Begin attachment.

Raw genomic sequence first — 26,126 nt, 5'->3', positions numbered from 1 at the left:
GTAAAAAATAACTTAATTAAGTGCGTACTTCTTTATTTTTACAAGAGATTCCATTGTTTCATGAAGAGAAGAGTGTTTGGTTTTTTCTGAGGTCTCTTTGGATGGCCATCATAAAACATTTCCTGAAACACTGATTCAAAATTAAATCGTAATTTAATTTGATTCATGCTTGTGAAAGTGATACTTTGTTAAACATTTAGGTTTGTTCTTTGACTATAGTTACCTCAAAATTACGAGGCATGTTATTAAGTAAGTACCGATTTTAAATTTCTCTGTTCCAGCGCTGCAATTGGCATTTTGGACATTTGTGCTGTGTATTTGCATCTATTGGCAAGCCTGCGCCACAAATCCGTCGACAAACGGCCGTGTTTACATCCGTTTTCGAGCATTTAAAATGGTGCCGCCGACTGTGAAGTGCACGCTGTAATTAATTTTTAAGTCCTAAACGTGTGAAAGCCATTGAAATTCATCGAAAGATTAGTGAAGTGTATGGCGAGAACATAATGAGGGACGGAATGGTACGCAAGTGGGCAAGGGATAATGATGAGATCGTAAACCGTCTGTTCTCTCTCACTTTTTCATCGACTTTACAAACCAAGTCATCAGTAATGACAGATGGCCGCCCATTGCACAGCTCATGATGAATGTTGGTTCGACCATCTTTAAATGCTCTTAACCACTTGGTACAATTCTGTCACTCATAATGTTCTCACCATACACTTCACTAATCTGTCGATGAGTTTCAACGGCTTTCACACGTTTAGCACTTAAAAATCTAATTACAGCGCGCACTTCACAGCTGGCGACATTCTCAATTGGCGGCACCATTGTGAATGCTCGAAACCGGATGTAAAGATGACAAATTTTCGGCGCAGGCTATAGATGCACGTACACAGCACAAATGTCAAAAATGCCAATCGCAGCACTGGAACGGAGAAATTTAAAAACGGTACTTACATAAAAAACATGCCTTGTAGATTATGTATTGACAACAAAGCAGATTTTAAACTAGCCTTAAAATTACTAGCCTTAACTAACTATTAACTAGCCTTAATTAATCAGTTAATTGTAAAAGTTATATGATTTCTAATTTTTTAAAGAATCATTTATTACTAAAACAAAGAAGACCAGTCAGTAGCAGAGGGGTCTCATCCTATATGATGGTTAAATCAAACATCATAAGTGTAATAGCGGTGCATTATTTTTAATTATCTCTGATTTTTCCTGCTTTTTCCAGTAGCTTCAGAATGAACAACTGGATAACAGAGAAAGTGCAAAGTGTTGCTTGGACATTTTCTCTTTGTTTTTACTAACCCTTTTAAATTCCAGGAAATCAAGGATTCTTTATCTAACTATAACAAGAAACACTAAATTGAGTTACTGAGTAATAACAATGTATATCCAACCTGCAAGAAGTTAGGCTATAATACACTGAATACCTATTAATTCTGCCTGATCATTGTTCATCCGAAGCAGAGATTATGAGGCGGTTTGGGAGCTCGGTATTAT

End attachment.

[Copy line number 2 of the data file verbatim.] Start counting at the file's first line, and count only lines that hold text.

GTAAAAAATAACTTAATTAAGTGCGTACTTCTTTATTTTTACAAGAGATTCCATTGTTTCATGAAGAGAAGAGTGTTTGGTTTTTTCTGAGGTCTCTTTGGATGGCCATCATAAAACATTTCCTGAAACACTGATTCAAAATTAAATCGTAATTTAATTTGATTCATGCTTGTGAAAGTGATACTTTGTTAAACATTTAGGTTTGTTCTTTGACTATAGTTACCTCAAAATTACGAGGCATGTTATTAAGTAAGTACCGATTTTAAATTTCTCTGTTCCAGCGCTGCAATTGGCATTTTGGACATTTGTGCTGTGTATTTGCATCTATTGGCAAGCCTGCGCCACAAATCCGTCGACAAACGGCCGTGTTTACATCCGTTTTCGAGCATTTAAAATGGTGCCGCCGACTGTGAAGTGCACGCTGTAATTAATTTTTAAGTCCTAAACGTGTGAAAGCCATTGAAATTCATCGAAAGATTAGTGAAGTGTATGGCGAGAACATAATGAGGGACGGAATGGTACGCAAGTGGGCAAGGGATAATGATGAGATCGTAAACCGTCTGTTCTCTCTCACTTTTTCATCGACTTTACAAACCAAGTCATCAGTAATGACAGATGGCCGCCCATTGCACAGCTCATGATGAATGTTGGTTCGACCATCTTTAAATGCTCTTAACCACTTGGTACAATTCTGTCACTCATAATGTTCTCACCATACACTTCACTAATCTGTCGATGAGTTTCAACGGCTTTCACACGTTTAGCACTTAAAAATCTAATTACAGCGCGCACTTCACAGCTGGCGACATTCTCAATTGGCGGCACCATTGTGAATGCTCGAAACCGGATGTAAAGATGACAAATTTTCGGCGCAGGCTATAGATGCACGTACACAGCACAAATGTCAAAAATGCCAATCGCAGCACTGGAACGGAGAAATTTAAAAACGGTACTTACATAAAAAACATGCCTTGTAGATTATGTATTGACAACAAAGCAGATTTTAAACTAGCCTTAAAATTACTAGCCTTAACTAACTATTAACTAGCCTTAATTAATCAGTTAATTGTAAAAGTTATATGATTTCTAATTTTTTAAAGAATCATTTATTACTAAAACAAAGAAGACCAGTCAGTAGCAGAGGGGTCTCATCCTATATGATGGTTAAATCAAACATCATAAGTGTAATAGCGGTGCATTATTTTTAATTATCTCTGATTTTTCCTGCTTTTTCCAGTAGCTTCAGAATGAACAACTGGATAACAGAGAAAGTGCAAAGTGTTGCTTGGACATTTTCTCTTTGTTTTTACTAACCCTTTTAAATTCCAGGAAATCAAGGATTCTTTATCTAACTATAACAAGAAACACTAAATTGAGTTACTGAGTAATAACAATGTATATCCAACCTGCAAGAAGTTAGGCTATAATACACTGAATACCTATTAATTCTGCCTGATCATTGTTCATCCGAAGCAGAGATTATGAGGCGGTTTGGGAGCTCGGTATTAT